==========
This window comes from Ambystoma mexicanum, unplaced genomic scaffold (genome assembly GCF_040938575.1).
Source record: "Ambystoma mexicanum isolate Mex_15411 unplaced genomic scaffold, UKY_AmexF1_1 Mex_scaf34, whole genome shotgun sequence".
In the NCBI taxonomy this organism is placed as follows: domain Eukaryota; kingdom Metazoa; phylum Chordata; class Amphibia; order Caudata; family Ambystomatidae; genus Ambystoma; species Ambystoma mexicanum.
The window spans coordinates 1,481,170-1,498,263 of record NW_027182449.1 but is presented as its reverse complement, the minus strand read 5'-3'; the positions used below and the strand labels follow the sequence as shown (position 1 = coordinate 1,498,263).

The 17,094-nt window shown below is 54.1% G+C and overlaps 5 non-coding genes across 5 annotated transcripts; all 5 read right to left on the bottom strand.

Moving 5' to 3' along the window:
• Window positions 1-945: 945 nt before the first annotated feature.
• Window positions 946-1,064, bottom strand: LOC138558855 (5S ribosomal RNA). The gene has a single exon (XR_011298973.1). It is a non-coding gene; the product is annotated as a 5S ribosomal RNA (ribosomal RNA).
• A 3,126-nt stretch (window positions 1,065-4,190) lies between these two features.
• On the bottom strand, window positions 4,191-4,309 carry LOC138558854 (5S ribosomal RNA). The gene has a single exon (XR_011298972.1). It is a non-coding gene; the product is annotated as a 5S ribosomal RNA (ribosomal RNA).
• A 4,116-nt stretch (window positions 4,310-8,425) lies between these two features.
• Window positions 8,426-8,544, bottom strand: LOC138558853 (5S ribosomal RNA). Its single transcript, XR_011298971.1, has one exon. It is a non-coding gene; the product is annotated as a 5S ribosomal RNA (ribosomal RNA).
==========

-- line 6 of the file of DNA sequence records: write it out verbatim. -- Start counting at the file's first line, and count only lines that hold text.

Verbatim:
Moving 5' to 3' along the window: